Local and Global Variables in LabVIEW
Local variables transfer data within a single VI and allow data to be passed between parallel loops as shown in Figure 4.22. They also break the dataflow programming paradigm. Two ways to create a local variable are right-click on an object’s terminal and select Create»Local Variable. A local variable icon for the object appears on the block diagram as shown in Figure 4.23.
Another way is to select the Local Variable from the Structures palette. Create the front panel and select a local variable from the Functions palette and place it on the block diagram. The local variable node, shown as follows, is not yet associated with a control or indicator. To associate a local variable with a control or indicator, right-click the local variable node and select Select Item from the shortcut menu. The expanded shortcut menu lists all the front panel objects that have owned labels as shown in Figure 4.24. LabVIEW uses owned labels to associate local variables with front panel objects, so label the front panel controls and indicators with descriptive owned labels. Owned label becomes variable name and select whether you want to read or write to the local variable.
After you create a local or global variable, you can read data from a variable or write data to it. By default, a new variable receives data. This kind of variable works as an indicator and is a write local or global. When you write new data to the local or global variable, the associated front panel control or indicator updates to the new data. You also can configure a variable to behave as a data source, or a read local or global. Right-click the variable and select Change To Read from the shortcut menu to configure the variable to behave as a control. When this node executes, the VI reads the data in the associated front panel control or indicator. To change the variable to receive data from the block diagram rather than provide data, right-click the variable and select Change To Write from the shortcut menu. On the block diagram, you can distinguish read locals or globals from write locals or globals the same way you distinguish controls from indicators. A read local or global has a thick border similar to a control. A write local or global has a thin border similar to an indicator. When you write to a local variable, you update its corresponding front panel object and when you read from a local variable, you read the current value of its corresponding front panel object. Initialize local and global variables before reading them.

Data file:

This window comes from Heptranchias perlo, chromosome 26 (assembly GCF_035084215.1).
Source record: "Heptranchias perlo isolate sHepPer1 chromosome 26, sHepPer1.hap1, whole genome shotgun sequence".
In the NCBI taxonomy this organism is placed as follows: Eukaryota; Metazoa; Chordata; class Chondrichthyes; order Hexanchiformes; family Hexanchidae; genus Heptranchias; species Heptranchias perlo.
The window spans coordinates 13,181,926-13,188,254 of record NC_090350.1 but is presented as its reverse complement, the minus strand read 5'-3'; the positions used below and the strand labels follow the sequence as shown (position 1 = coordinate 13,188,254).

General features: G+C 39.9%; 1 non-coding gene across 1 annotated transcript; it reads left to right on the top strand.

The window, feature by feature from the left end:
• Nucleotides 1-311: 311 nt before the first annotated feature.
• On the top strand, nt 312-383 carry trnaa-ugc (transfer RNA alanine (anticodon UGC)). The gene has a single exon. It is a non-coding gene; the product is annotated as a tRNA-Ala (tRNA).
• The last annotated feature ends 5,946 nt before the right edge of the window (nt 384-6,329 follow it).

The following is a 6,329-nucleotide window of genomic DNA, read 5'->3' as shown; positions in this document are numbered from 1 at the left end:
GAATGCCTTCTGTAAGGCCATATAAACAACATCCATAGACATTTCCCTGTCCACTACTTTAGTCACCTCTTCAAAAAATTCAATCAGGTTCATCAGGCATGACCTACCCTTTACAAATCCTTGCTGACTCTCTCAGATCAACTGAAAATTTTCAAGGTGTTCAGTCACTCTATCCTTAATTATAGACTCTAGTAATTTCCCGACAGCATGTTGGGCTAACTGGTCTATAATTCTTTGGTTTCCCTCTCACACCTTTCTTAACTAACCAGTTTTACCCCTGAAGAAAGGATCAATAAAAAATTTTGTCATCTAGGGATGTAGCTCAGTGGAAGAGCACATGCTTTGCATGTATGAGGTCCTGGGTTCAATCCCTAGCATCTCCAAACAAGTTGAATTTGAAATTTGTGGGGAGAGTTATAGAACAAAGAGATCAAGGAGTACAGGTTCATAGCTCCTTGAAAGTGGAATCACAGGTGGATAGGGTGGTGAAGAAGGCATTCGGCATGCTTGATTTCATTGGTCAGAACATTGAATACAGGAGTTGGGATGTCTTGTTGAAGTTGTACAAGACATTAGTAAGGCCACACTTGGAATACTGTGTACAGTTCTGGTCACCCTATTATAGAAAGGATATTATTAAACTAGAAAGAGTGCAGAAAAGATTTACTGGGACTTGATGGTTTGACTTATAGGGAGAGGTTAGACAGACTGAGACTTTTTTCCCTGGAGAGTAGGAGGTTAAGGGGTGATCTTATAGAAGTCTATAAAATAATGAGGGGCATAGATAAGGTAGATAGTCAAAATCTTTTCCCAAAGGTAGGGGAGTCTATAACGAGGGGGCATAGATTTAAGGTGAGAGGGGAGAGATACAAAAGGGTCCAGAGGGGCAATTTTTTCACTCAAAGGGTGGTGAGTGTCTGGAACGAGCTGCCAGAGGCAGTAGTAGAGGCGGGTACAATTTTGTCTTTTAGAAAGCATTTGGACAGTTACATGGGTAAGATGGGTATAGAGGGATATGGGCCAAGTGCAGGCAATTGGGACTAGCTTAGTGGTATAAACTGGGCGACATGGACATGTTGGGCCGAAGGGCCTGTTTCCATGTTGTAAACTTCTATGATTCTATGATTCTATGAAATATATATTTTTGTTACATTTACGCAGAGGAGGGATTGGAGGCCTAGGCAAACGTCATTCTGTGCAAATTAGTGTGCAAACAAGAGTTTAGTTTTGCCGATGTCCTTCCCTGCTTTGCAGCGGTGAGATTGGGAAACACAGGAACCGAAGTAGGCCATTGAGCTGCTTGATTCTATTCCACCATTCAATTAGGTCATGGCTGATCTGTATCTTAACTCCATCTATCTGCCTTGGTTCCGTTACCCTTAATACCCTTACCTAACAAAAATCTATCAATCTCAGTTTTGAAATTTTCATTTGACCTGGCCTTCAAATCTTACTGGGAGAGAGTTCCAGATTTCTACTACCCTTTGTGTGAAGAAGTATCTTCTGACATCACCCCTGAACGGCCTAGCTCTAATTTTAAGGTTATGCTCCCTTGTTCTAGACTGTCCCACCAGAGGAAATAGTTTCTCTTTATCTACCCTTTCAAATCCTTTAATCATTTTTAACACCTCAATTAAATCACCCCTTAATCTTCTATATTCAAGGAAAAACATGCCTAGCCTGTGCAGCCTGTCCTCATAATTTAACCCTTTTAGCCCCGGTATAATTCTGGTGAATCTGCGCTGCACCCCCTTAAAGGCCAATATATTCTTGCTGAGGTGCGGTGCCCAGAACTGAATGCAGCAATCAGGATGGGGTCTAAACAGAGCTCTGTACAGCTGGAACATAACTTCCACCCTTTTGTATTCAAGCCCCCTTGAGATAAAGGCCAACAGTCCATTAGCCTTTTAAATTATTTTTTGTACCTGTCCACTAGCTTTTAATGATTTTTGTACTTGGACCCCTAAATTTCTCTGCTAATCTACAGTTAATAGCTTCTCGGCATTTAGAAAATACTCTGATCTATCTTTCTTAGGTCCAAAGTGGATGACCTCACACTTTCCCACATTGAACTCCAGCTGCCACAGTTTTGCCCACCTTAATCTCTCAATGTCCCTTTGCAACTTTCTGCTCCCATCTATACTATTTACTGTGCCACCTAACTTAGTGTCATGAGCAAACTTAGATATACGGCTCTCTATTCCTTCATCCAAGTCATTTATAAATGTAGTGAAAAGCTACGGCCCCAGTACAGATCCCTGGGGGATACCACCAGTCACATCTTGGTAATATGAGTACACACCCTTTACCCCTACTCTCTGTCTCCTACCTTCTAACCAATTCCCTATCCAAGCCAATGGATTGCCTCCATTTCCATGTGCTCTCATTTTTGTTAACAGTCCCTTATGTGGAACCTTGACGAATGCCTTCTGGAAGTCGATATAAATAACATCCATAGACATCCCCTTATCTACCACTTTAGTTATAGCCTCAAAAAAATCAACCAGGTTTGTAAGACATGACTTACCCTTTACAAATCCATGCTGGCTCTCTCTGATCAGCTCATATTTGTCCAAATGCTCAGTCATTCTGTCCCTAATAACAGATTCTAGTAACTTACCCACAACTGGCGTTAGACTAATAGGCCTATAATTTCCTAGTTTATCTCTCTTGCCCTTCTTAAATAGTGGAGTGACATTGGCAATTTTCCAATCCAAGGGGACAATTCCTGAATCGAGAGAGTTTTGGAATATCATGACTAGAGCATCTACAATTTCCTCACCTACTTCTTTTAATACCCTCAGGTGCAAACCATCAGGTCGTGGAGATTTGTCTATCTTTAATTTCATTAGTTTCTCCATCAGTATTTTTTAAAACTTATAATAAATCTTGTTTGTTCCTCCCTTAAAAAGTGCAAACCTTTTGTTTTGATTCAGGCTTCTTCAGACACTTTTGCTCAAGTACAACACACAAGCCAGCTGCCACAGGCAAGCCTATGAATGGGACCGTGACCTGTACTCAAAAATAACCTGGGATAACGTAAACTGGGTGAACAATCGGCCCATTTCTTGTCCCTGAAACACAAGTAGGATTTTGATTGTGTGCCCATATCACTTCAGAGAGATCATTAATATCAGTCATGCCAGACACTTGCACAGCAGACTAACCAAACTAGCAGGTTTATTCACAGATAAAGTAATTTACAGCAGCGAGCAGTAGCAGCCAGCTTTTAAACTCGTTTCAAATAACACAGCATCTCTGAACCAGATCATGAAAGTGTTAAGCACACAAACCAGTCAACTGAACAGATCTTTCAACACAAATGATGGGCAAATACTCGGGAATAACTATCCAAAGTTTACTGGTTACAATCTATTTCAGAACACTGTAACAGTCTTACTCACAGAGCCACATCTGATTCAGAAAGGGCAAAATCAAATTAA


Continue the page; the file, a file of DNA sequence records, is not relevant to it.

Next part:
Global variables are built-in LabVIEW objects. You can use variables to access and pass data among several VIs that run simultaneously. A local variable shares data within a VI; a global variable also shares data, but it shares data with multiple VIs. For example, suppose you have two VIs running simultaneously. Each VI contains a While Loop and writes data points to a waveform chart. The first VI contains a Boolean control to terminate both VIs. You can use a global variable to terminate both loops with a single Boolean control as shown in Figure 4.25. If both loops were on a single block diagram within the same VI, you could use a local variable to terminate the loops.